Draft Grade: C+
When Cleveland looks back on this draft, it will wish it had gone something like this: Ryan Tannehill at Number 4, Doug Martin at Number 22, keep the rest of the picks (or use them to trade up on Days 2 or 3) and laugh all the way to the bank.
Trent Richardson may be superior to Martin– but it’s close. Richardson brings a more complete package to the table (ball security, blocking, balance), but my guess is that if Martin can address a few of the holes in his game, experts may someday regard him as the superior player.
I cannot say the same for Brandon Weeden and Ryan Tannehill. Tannehill anticipates throws better and has a much stronger arm than Weeden. (To say nothing of Tannehill’s athleticism.) Tannehill will flourish in Miami, while Weeden represents a marginal upgrade to Colt McCoy.
Moreover, this particular pick represents an example of where taking a superior, more reliable player takes a back seat to position scarcity. A good QB is much more rare than a good running back. A good team rolls the dice on a talented-if-unpolished QB in the top ten, and finds a way to add a talented RB to its roster later in the draft.
Admittedly, I’m not particularly familiar with the rest of the players in Cleveland’s draft, but a brief film study doesn’t inspire confidence that they uncovered a goldmine of talent in the lower rounds that would catapult their overall draft management above a middling grade. Mitchell Schwartz actually looks quite formidable in run and pass. But ILB Johnson’s game doesn’t jump off the screen at you. With the caveat that there may be a gem or two in the other picks, I am uninspired by Holmgren’s draft this year.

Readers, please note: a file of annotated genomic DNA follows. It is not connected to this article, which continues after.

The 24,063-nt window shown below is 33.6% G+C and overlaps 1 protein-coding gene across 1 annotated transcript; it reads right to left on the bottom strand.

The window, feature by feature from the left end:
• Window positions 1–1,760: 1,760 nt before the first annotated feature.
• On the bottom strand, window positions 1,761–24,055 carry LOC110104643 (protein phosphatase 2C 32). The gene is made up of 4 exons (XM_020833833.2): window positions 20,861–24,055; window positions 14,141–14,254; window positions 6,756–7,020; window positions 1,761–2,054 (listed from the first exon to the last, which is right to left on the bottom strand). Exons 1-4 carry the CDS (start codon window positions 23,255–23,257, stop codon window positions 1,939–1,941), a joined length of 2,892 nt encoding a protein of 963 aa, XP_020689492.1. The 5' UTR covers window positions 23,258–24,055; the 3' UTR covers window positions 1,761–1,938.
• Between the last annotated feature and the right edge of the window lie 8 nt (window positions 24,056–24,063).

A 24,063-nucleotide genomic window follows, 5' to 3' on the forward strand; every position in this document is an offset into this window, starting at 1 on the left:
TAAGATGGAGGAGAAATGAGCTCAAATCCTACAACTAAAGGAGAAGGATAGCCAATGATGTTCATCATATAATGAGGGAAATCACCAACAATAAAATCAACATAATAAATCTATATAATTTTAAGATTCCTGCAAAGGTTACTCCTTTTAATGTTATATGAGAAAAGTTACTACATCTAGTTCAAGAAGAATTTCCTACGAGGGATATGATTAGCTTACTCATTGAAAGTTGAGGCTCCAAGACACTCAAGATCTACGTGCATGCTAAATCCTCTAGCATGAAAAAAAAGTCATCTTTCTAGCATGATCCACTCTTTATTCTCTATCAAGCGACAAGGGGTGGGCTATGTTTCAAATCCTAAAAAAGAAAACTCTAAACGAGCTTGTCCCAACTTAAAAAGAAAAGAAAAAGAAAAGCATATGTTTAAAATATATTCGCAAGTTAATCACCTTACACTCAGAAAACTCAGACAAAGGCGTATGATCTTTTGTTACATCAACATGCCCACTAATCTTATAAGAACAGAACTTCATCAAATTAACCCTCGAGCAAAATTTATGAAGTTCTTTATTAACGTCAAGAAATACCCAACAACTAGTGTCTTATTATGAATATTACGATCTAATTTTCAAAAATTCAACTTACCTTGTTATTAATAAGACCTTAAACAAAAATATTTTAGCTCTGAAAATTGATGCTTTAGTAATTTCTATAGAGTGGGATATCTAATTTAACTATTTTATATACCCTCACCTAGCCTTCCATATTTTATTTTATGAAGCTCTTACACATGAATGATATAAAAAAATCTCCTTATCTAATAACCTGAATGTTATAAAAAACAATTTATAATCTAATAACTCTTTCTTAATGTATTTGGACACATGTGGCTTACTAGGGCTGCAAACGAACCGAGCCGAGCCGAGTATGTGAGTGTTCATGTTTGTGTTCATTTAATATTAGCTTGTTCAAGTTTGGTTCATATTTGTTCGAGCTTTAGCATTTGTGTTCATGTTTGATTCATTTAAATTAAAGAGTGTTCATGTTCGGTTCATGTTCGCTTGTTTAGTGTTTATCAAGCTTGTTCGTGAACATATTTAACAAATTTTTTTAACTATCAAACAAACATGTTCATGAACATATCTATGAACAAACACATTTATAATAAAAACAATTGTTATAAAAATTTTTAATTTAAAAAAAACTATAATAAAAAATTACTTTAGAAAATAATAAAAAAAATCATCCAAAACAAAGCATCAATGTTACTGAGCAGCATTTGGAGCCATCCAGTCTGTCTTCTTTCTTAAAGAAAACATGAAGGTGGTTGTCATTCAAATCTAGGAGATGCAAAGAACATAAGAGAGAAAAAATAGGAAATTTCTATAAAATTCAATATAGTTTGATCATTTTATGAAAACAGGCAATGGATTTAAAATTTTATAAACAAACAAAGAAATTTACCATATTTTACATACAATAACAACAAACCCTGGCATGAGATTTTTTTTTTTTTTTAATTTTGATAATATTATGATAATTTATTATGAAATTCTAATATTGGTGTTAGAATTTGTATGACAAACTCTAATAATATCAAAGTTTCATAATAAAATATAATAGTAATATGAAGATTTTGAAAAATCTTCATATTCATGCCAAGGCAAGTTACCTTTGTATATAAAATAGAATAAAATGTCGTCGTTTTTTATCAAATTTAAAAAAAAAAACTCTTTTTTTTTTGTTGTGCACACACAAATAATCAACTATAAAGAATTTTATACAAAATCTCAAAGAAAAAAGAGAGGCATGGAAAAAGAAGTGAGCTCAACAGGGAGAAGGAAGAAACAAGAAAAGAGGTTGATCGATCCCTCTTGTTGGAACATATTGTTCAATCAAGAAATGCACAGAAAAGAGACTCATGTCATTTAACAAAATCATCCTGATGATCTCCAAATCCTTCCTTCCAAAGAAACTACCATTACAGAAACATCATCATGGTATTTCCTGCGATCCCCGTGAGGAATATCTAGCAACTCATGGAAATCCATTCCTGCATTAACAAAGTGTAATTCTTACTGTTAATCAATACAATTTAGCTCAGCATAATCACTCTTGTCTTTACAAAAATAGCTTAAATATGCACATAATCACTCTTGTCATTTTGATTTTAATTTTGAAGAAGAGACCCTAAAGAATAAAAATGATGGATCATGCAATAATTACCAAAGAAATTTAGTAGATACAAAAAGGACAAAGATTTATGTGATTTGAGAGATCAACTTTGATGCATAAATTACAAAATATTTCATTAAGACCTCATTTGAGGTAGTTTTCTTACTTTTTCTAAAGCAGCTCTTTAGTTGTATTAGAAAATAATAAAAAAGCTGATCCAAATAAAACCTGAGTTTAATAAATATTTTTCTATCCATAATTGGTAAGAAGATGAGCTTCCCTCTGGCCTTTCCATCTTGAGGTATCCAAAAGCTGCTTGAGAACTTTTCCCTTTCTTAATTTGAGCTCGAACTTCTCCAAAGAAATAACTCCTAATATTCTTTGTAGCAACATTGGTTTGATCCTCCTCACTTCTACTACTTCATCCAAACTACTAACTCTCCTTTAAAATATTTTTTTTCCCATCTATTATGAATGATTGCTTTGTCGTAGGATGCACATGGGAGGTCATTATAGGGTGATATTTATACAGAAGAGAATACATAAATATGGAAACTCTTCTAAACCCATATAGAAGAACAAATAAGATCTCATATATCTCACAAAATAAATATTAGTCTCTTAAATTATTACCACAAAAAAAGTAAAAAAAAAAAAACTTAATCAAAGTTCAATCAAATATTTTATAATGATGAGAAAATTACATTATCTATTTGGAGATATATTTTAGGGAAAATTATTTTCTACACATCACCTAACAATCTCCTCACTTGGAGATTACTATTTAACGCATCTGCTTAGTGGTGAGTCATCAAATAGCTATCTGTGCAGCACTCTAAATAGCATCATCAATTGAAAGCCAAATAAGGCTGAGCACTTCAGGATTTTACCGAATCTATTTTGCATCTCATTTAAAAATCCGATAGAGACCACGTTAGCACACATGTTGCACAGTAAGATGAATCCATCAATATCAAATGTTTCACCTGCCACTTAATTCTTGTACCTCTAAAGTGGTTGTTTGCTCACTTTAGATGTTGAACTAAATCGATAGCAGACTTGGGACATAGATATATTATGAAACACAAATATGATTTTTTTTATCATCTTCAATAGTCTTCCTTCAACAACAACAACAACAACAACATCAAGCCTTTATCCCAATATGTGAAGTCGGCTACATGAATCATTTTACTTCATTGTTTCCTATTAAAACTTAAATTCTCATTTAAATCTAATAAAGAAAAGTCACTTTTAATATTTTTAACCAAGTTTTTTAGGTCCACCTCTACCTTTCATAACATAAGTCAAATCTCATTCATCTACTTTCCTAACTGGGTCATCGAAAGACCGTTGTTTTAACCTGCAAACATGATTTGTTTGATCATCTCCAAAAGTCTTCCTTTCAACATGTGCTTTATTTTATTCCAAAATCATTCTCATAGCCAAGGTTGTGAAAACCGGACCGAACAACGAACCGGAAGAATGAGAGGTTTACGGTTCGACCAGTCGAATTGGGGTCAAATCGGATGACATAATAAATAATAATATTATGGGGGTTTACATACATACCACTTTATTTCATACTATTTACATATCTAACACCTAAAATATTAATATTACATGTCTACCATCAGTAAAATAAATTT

Note: Unlike many commentators, I don’t give teams extra credit in this draft for successfully completing trades in past years that led to additional picks here. Each draft can be evaluated on its merits, that’s the beauty. Good for Cleveland if trading down a few picks last year netted it an extra first-rounder this year– but that was last year’s coup. This year, they failed to capitalize on those picks as effectively as possible.
Much was made in the lead-up to this draft of the cost of mis-drafting a QB: either drafting the wrong one too high, or failing to draft the right one, given the opportunity. Over-drafting a running back represents just as much a sin: it may be a waste of a pick on a position in which there is relatively little disparity between the draft’s top talents and those lower down. In this case, Cleveland committed both in one– and may rue this draft for years to come as a result.
This is the first in a series of commentaries on NFL teams’ draft selections from the 2012 Draft.